Four new vehicles, a Ford Focus sedan and a Ford Explorer, along with the Ford Fiesta, are being added to Day 3 class to give our students the opportunity to feel for themselves the differences between vehicles that are and aren’t equipped with ABS (anti-lock brake systems), traction control, and an electronic stability platform (ESP) (these platforms are called different things in different cars; i.e., dynamic stability control, Porsche stability management, etc). These systems all prevent skids and they all use the ABS control module, engine ECU computer, a yaw sensor and a steering angle sensor.
As anyone who has spent a week learning driving techniques at Team O’Neil knows, the vehicles that our students learn on are stripped of these systems, which are all designed to help the average driver avoid getting into a skid. As skid control is our specialty, we’ve removed these systems so that they don’t interfere with instruction. However, once most people leave our school, they do so in vehicles that include these systems. As such we think it’s important for students to understand how these systems can help them, what their limitations are, and how to adjust for those limitations, and we’re pleased to be able to offer an opportunity for students to experience a side-by-side comparison of how vehicles perform with and without these systems.
The Focus and Explorer were used as part of a project that Team O’Neil participated in to develop a loose surface tire model for driving simulation, as well as automated feedback training for driving simulators.
As Ed McNelly (third place finisher in the 2WD class at this past weekend’s Oregon Trail
Rally and Team O’Neil’s fleet manager and senior technician) and Danny Grant (who helped service Ed’s Fiesta R2 as well as Verena Mei’s Fiesta at OTR, and who is a Team O’Neil motorsports mechanic) make their way back across the country from Oregon, this seemed like an appropriate time to list some tips and suggestions for long distance driving. Here are some of our ideas as well as ones we’ve gleaned from various sources on the web, but we’re sure there are more. Feel free to share your tips with us!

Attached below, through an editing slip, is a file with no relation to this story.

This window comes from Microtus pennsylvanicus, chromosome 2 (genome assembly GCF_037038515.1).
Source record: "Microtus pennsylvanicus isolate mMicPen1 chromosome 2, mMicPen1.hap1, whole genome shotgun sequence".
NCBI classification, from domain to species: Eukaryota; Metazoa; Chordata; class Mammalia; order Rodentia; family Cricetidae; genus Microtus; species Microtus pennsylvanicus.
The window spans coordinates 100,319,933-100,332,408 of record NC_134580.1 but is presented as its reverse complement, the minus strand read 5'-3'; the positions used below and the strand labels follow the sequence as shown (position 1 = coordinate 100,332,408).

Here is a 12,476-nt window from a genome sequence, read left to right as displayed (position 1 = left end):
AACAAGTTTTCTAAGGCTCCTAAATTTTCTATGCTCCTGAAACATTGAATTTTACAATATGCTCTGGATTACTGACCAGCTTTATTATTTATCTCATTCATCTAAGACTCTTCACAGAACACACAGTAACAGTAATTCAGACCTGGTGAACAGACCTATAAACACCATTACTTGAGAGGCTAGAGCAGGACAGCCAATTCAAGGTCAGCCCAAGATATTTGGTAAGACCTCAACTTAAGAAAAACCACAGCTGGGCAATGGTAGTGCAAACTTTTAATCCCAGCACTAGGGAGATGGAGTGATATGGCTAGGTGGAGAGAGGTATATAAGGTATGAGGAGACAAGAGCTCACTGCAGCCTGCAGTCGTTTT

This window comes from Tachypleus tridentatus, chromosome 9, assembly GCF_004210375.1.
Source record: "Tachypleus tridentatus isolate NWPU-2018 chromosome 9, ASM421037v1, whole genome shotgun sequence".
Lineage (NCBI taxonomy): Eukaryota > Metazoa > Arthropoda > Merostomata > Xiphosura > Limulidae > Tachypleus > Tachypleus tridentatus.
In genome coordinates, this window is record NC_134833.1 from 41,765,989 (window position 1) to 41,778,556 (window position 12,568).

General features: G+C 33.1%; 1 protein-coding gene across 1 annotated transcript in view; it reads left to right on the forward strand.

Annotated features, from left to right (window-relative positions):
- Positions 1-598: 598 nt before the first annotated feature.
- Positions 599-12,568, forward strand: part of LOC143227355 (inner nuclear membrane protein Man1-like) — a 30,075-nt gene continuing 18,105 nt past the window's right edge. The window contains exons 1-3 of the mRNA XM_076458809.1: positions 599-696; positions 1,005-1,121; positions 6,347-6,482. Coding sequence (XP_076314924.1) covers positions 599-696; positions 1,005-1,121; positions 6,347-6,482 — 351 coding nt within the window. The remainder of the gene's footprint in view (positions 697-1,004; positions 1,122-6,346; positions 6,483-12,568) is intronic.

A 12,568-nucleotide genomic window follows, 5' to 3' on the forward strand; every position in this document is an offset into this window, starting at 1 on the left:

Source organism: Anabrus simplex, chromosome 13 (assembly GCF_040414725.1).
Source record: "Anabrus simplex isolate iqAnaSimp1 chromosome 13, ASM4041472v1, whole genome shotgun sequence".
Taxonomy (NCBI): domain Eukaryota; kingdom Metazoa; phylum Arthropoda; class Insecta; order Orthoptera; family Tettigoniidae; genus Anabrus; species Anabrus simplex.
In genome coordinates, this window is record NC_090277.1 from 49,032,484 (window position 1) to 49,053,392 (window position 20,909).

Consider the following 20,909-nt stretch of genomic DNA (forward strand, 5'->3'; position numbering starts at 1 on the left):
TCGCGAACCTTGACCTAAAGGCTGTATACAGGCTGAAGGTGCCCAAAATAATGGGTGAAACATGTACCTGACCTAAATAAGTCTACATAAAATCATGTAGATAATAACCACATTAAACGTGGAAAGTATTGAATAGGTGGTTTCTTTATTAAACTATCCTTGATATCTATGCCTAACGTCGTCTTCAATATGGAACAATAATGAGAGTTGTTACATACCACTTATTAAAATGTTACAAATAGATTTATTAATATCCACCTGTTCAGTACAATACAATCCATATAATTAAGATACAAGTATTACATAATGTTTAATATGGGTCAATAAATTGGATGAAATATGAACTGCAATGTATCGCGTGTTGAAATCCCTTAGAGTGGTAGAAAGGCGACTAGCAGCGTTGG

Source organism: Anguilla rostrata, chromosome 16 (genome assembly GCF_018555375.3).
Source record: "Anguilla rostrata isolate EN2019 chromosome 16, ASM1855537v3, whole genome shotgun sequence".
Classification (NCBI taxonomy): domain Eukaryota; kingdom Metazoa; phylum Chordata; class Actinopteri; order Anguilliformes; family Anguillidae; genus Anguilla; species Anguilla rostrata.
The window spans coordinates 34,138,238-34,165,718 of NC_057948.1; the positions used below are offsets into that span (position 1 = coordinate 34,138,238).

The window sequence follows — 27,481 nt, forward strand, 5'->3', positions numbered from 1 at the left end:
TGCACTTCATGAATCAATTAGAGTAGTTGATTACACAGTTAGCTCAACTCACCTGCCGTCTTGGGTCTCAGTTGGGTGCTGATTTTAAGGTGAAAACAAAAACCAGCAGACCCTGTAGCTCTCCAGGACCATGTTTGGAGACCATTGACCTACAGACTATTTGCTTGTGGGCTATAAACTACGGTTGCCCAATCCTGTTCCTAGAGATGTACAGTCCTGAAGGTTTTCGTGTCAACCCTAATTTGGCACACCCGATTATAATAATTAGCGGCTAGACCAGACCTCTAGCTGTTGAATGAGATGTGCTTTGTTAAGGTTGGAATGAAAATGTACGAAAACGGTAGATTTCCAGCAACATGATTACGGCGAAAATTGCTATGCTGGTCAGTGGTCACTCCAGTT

- Make sure your vehicle is road trip ready! Check your tires’ tread depth and pressure. Check your oil and coolant levels. A good idea would be to have your vehicle serviced a week or two prior to your trip.
- Know your route. Bring a GPS system if you have it, and have maps available too. A navigation system can help you identify where you can stop for fuel, food, restrooms, etc.
- Bring a cell phone, and don’t forget your charger!
- Have your AAA Membership card with you, and make sure your account is current. AAA Plus offers better towing (up to 100 miles free) as well as free fuel service and other benefits that the basic membership doesn’t offer.
- Have cash on hand as well as debit or credit cards. If you’re driving across country, chances are good that you’ll pass through a few toll booths along the way.
- Be sure to have an emergency kit on hand – including things like jumper cables, emergency triangles, flat tire kits, flashlights, and windshield-wiper fluid. Some basic hand tools might come in handy as well on a long trip. Don’t forget to pack gloves (even if it’s warm, work gloves can be really helpful to have on hand), as well as outerwear to deal with whatever weather you might encounter on your trip.
- Listen to music! We’d recommend against anything too soothing or mellow, because you don’t want music that is going to put you to sleep. This is your chance to unlock your inner rock star or pop diva – play something that will keep you awake and singing along! Bring your MP3 player, CDs, or whatever other music player you might have for those times when there are no radio stations for you to listen to.
- But, if you’re passing through areas with thick traffic or when you need to be paying attention, we recommend turning the music down, or off altogether. Your ability to stay focused on the road is the key to safely arriving at your destination.
- Bring snacks and drinks, but be sure you don’t get distracted trying to open them while driving. Lighter fare is better than heavier foods when you’re driving, as the latter will tend to make you drowsy. Your best bet is to use hunger as a good excuse to pull over and take a break, and give yourself some time to actually eat while not also trying to pay attention to the road.
- Take breaks! Try stopping every 2-3 hours to use the rest room, get something to eat or drink, and just to get out of your vehicle and stretch… When you do stop, be sure to do so in a safe place, where there are lots of other vehicles and/or you’re under the lights when you stop at night.
- Listen to your body. If you’re tired, if you’re drowsy, if you’re uncomfortable, just take a break, and find a safe place to maybe even take a nap. You’re a lot better off taking some time for rest than getting in an accident because of fatigue later.
- Try not to stress (this will only cause other problems like heart rate and blood pressure increases), and enjoy the scenery!